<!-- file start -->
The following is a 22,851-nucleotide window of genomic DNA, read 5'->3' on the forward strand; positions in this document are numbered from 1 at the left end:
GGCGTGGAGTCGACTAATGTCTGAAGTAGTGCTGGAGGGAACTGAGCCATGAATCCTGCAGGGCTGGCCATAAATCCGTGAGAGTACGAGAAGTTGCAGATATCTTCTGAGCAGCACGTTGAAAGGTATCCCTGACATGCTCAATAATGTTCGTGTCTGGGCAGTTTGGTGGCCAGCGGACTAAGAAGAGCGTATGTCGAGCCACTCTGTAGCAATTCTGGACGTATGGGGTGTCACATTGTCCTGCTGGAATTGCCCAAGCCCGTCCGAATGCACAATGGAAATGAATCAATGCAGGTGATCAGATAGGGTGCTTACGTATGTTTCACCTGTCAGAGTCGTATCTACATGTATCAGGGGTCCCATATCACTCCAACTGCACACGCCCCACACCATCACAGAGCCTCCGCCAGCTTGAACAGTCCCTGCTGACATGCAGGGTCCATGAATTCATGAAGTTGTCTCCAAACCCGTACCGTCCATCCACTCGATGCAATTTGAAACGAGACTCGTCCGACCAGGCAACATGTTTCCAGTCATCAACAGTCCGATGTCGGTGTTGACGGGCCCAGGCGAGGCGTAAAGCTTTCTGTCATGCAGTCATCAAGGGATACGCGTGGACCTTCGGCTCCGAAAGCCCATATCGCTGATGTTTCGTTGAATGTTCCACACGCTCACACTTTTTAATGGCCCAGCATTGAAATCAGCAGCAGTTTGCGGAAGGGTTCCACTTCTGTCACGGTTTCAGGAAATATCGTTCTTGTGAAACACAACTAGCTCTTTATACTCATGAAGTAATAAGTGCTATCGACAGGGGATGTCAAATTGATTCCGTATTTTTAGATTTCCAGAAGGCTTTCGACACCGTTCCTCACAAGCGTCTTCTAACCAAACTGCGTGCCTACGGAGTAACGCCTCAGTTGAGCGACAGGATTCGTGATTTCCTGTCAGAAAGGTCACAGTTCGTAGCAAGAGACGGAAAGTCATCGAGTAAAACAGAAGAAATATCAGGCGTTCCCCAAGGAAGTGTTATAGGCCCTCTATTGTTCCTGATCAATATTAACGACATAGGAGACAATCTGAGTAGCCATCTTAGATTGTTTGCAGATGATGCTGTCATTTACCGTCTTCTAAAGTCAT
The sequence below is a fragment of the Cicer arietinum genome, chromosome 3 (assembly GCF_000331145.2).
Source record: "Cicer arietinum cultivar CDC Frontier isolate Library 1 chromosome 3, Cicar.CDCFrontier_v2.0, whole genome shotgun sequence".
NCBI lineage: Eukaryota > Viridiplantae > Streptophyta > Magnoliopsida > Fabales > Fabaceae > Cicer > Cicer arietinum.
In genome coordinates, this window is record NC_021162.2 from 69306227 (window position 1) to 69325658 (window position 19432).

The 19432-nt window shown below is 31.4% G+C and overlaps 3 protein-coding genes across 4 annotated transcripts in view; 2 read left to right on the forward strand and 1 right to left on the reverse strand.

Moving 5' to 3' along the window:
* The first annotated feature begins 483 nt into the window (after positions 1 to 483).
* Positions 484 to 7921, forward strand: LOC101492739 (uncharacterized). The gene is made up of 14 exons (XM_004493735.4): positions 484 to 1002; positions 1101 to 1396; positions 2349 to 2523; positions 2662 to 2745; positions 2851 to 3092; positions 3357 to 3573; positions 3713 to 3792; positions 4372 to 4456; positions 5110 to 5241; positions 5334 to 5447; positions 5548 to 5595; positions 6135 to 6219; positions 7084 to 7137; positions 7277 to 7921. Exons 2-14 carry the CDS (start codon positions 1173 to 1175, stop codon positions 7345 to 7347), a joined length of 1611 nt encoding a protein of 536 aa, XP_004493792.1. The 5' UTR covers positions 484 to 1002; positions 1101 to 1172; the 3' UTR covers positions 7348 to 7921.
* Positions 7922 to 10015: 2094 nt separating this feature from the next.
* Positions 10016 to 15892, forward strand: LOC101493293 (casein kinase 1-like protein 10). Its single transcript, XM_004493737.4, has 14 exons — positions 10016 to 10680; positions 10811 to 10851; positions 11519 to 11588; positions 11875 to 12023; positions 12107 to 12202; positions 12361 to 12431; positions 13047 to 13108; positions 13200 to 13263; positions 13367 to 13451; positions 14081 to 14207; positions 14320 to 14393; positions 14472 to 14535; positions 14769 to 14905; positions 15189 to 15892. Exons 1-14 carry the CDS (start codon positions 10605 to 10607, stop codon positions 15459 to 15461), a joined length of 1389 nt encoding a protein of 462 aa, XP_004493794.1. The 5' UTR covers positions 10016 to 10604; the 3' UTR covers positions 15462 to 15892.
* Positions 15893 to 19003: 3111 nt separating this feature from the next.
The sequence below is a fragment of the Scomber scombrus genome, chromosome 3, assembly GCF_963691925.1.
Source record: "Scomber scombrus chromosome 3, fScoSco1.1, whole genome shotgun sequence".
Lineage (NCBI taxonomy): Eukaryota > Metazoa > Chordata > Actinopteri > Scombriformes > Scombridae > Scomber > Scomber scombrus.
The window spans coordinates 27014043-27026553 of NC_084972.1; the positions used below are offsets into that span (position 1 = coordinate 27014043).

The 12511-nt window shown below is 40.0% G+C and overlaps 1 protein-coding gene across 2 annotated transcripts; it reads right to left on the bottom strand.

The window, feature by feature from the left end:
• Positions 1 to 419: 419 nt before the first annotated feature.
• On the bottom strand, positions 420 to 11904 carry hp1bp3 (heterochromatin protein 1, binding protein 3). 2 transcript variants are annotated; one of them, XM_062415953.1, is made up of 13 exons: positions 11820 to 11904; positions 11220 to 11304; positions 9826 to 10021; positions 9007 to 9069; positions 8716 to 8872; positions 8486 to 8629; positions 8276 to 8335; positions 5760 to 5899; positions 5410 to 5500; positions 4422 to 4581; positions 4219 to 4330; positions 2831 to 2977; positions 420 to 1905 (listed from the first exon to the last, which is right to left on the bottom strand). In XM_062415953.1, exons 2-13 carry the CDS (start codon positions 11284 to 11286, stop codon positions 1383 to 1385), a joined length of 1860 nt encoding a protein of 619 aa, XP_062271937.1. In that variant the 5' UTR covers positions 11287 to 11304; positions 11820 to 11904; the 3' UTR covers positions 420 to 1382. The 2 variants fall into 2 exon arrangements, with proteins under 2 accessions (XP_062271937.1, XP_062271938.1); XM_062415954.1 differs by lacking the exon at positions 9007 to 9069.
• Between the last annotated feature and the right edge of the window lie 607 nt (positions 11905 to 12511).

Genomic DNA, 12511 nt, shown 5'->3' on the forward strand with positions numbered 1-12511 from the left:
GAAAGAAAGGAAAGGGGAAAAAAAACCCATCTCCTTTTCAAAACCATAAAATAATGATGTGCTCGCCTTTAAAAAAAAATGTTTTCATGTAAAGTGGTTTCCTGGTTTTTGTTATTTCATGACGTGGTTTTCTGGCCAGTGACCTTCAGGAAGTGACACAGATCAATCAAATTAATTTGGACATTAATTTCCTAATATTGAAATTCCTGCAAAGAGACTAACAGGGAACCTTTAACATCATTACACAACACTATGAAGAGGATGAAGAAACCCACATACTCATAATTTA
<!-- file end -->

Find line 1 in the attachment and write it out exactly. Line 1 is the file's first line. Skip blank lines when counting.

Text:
The following is a 22,851-nucleotide window of genomic DNA, read 5'->3' on the forward strand; positions in this document are numbered from 1 at the left end: